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Male swordtails court with an audience in mind

By Heidi S Fisher and Gil G Rosenthal

Abstract

Females are usually considered to be the target of male courtship behaviour. In nature, however, social interactions rarely occur without other observers; thus, it is conceivable that some male courtship behaviours are directed not towards females, but rather towards male rivals. The northern swordtail, Xiphophorus birchmanni, is a freshwater fish found in high densities in natural streams. Males court by swimming close to and in parallel with the female, raising their large sail-like dorsal fin, and quivering briefly. Here, we show that females prefer males that display small dorsal fins to those with large ones, and that males are less aggressive to other males with large dorsal fins. Male swordtails also raise their dorsal fins more frequently when courting in the presence of other males. These results suggest that, despite female avoidance of large dorsal fins, males that raise their fin during courtship benefit by intimidating potential competitors; the intended receivers of this signal are thus males, not females. Intrasexual selection can therefore offset the forces of intersexual selection, even in a courtship display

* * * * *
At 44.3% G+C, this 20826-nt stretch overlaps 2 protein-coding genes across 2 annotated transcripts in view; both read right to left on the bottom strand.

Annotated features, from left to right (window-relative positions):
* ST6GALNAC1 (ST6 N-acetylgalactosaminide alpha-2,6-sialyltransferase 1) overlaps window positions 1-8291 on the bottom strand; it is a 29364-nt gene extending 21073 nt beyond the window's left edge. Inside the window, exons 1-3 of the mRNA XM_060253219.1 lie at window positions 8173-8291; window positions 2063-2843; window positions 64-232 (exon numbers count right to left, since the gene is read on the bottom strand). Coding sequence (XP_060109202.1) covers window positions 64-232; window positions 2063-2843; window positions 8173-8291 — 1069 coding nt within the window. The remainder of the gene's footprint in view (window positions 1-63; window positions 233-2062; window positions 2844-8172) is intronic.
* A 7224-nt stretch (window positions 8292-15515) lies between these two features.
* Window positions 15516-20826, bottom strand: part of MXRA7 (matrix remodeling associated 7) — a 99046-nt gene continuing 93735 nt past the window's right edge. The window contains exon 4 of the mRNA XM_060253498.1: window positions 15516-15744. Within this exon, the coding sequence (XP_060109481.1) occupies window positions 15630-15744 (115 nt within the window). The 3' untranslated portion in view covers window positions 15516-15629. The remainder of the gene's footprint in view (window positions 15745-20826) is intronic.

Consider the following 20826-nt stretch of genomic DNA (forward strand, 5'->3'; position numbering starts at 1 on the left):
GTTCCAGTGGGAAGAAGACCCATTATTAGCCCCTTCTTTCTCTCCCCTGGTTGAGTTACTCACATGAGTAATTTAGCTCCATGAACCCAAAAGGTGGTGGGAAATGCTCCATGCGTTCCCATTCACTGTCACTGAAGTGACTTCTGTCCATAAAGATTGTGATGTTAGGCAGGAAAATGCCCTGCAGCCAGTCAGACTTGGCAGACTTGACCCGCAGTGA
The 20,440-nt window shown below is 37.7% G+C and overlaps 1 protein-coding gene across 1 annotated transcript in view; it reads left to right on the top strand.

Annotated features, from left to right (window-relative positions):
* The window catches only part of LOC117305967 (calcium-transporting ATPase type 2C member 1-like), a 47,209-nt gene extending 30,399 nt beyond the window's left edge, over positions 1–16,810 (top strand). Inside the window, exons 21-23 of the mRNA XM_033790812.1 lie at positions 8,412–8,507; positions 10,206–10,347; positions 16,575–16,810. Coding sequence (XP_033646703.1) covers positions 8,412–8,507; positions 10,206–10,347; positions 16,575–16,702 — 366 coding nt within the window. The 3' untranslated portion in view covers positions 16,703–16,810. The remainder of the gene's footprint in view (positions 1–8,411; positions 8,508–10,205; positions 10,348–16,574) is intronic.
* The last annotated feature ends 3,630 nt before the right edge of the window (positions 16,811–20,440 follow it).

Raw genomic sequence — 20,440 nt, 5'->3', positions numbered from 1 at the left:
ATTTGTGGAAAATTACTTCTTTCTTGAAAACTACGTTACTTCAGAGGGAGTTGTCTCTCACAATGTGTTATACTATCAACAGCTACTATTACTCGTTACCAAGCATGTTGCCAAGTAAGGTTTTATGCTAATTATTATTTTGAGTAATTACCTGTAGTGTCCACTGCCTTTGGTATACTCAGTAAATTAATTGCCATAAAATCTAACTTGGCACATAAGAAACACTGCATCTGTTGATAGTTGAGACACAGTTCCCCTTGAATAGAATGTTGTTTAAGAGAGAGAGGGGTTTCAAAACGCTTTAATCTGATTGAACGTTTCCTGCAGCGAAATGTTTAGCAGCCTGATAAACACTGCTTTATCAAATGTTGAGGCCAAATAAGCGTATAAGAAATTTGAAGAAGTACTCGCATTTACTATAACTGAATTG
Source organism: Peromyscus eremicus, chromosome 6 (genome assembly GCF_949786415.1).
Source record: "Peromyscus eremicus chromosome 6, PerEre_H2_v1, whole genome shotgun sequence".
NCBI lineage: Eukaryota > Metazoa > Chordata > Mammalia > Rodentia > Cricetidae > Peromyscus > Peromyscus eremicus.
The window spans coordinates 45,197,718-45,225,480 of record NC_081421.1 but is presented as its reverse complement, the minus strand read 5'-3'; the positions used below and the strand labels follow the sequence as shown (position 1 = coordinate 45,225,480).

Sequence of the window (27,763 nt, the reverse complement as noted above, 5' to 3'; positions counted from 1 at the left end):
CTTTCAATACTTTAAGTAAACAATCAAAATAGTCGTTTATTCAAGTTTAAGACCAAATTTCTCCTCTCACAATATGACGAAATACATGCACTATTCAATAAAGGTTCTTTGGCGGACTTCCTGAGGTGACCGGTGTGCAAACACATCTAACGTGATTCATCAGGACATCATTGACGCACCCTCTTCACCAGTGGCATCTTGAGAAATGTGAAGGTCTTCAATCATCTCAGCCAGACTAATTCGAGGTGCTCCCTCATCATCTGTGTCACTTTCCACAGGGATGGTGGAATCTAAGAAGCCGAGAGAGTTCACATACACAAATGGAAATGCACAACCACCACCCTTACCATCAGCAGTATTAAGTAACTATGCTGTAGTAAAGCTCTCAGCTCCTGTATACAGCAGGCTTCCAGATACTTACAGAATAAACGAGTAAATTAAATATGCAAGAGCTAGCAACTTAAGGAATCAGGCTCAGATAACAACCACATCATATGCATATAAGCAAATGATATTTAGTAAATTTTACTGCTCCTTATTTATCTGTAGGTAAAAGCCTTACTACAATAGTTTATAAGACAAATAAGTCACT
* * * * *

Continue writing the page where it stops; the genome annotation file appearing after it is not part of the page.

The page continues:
Topics: Research Article
Publisher: The Royal Society
OAI identifier: oai:pubmedcentral.nih.gov:2373807
Provided by: PubMed Central
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